Nearly two years ago, in his first year in office, Mayor Tim Keller said: “We rise and fall on Downtown.” Keller called himself the “promoter in chief” in marketing the city as a destination for visitors, conventions and sports during the annual meeting of Visit Albuquerque.
Today, Downtown is in a shambles, both economically and visibly. The tourism industry is essentially dead due to the pandemic and the related cancellations of major events such as Balloon Fiesta, the State Fair and Isotopes baseball. And the mayor’s efforts to tackle serious Downtown crime and homelessness with initiatives such as a new police substation at the Alvarado Transportation Center have produced little, if any, progress.
Then, to add insult to injury, came the early morning riot of June 1, during which many buildings along a several-block stretch of Central Avenue were vandalized. And it would have been worse if Albuquerque police had not intervened, albeit late, and rescued the KiMo Theatre from hooligans on the roof. Police feared the historic theater was about to be torched. Several other buildings were imperiled by 33 separate fires set Downtown.
A homeless man from Detroit who frequently walks Albuquerque’s Downtown streets told the Journal’s Rick Nathanson for a story published June 28 that the urban blight reminds him of areas of the Motor City: “dreary, depressed and ugly.”
Now, a month after the riot, the windows and doors of dozens of storefronts along Central Avenue and along some side streets remain boarded up with plywood. It’s unclear how many of them are boarded up because of damage inflicted by rioters and how many are boarded up as a protective measure. The city provided plywood for several properties after owners expressed concerns about further violence.
Several Downtown businesses had been preparing to reopen after weeks of closure due to the pandemic when the rioters hit, including Filling Philly’s. Rioters broke out multiple windows and stole all of that restaurant’s craft beer. Then, the vandals used the restaurant’s tables to build a bonfire in an intersection on Central.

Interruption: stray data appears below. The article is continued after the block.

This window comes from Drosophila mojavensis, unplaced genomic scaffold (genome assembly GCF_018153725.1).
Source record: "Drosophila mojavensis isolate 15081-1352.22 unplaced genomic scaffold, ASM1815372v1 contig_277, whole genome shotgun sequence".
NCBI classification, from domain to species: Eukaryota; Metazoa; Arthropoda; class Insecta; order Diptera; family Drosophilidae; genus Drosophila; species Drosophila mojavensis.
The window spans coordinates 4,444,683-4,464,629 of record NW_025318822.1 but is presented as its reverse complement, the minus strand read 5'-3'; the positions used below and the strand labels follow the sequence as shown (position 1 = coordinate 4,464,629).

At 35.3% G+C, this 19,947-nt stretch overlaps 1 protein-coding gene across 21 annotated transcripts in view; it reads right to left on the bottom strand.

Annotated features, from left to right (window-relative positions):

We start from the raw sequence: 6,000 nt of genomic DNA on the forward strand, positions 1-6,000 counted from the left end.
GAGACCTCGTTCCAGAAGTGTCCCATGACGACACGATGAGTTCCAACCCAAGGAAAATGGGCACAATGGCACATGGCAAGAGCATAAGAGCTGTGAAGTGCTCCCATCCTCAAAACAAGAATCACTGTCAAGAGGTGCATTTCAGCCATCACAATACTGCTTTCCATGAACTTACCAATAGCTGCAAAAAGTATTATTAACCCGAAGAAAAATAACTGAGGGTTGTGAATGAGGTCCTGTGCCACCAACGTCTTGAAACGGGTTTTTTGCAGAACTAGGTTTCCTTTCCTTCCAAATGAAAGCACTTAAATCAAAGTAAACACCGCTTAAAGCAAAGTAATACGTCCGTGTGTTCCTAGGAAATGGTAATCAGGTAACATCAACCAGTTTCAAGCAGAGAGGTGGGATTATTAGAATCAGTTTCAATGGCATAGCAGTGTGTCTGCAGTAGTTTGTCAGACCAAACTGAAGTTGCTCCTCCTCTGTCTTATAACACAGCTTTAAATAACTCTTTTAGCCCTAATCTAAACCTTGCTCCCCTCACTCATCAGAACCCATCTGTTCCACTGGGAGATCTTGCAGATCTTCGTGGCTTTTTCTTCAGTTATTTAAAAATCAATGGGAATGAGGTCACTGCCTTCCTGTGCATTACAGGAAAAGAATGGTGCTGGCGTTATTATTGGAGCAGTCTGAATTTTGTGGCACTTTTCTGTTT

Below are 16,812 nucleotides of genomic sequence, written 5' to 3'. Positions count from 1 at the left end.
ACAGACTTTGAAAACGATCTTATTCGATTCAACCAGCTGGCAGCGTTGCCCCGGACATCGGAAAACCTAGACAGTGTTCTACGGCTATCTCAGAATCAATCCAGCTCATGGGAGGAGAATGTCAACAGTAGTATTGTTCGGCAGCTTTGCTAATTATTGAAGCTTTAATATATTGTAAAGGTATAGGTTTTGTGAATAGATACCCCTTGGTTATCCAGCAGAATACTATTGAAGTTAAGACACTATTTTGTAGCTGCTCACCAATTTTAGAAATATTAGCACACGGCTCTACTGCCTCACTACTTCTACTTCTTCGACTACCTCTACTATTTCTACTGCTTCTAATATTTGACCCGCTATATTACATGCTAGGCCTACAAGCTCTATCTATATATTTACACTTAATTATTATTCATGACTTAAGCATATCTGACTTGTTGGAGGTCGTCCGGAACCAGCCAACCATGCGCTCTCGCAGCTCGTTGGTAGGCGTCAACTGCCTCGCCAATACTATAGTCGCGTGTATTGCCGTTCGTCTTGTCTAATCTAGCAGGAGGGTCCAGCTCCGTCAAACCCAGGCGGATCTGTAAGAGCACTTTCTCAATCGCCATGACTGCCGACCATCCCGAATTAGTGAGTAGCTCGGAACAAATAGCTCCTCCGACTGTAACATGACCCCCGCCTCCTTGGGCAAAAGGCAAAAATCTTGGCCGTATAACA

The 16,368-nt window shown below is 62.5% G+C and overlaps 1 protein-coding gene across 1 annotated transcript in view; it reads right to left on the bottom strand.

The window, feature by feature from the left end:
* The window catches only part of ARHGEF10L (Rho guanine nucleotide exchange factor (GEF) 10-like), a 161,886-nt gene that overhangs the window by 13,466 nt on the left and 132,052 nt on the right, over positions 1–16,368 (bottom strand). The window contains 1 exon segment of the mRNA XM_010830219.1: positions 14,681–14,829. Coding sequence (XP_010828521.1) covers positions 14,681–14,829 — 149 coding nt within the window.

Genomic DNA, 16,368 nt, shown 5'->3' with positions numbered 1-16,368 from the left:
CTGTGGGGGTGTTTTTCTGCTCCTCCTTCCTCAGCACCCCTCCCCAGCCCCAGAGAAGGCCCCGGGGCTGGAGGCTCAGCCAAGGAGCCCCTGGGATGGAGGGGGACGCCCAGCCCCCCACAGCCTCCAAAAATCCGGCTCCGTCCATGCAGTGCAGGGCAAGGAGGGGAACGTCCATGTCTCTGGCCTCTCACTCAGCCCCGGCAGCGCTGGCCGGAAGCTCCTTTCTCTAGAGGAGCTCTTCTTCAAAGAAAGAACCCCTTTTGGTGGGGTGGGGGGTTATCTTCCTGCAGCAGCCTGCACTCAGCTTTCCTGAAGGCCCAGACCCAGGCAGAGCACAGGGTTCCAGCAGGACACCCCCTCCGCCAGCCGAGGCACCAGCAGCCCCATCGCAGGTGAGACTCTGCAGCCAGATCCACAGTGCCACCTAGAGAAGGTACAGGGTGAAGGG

The restaurant was still able to reopen, although questions persist about how the $16,000 of damages will be covered. Store general manager Jim Benvie said Filling Philly’s insurance policy doesn’t cover civil unrest or rioting. Other businesses damaged in the riot say they also lack such coverage.
Among businesses and buildings that were vandalized but remain open are the One Central building, the Banque Lofts, Harvest Foundation dispensary, the Silver Street Market, Jimmy John’s restaurant and Third Central Plaza. Businesses that remain closed and boarded up, either because of COVID restrictions, riot damage, vandalism prevention or all of the above, include Effex nightclub, Brixens bar and restaurant, Bourbon and Boots Western bar, Lindy’s restaurant and New Mexico Bank and Trust. The Sunshine Theater, KiMo Theatre and The Box performance space were vandalized but are expected to reopen when COVID restrictions are eased.
A spokeswoman for the city’s Economic Development Department said the city is working on replacing broken windows “on a case-by-case basis.” That’s hardly a recovery plan.
Downtown businesses need a breath of new life, but are instead smothered by unsightly plywood, the pandemic and what appears to be a wait and watch law enforcement policy when it comes to rioters damaging property.
Jerry Mosher, who owns the Banque Lofts building and One Central Apartments, says the violence and damage have made it even more difficult to attract business to the Downtown area. He says he has tenants who want to move out and businesses that have backed out of their leases. Apparently lessees want a city that protects both people and property.
Downtown businesses are crying out for a plan, and the city’s responses thus far have been patchwork. Mayor Keller was right two years ago when he said cities rise and fall with their downtown areas. Short, midrange and long-term planning is needed to revitalize the Downtown area.
Mr. Mayor, what is your plan? Should damaged businesses send their repair bills to City Hall? Are there innovative programs or partnerships that can resuscitate our Downtown? Your time is now. What is it that you intend to do?
This editorial first appeared in the Albuquerque Journal. It was written by members of the editorial board and is unsigned as it represents the opinion of the newspaper rather than the writers.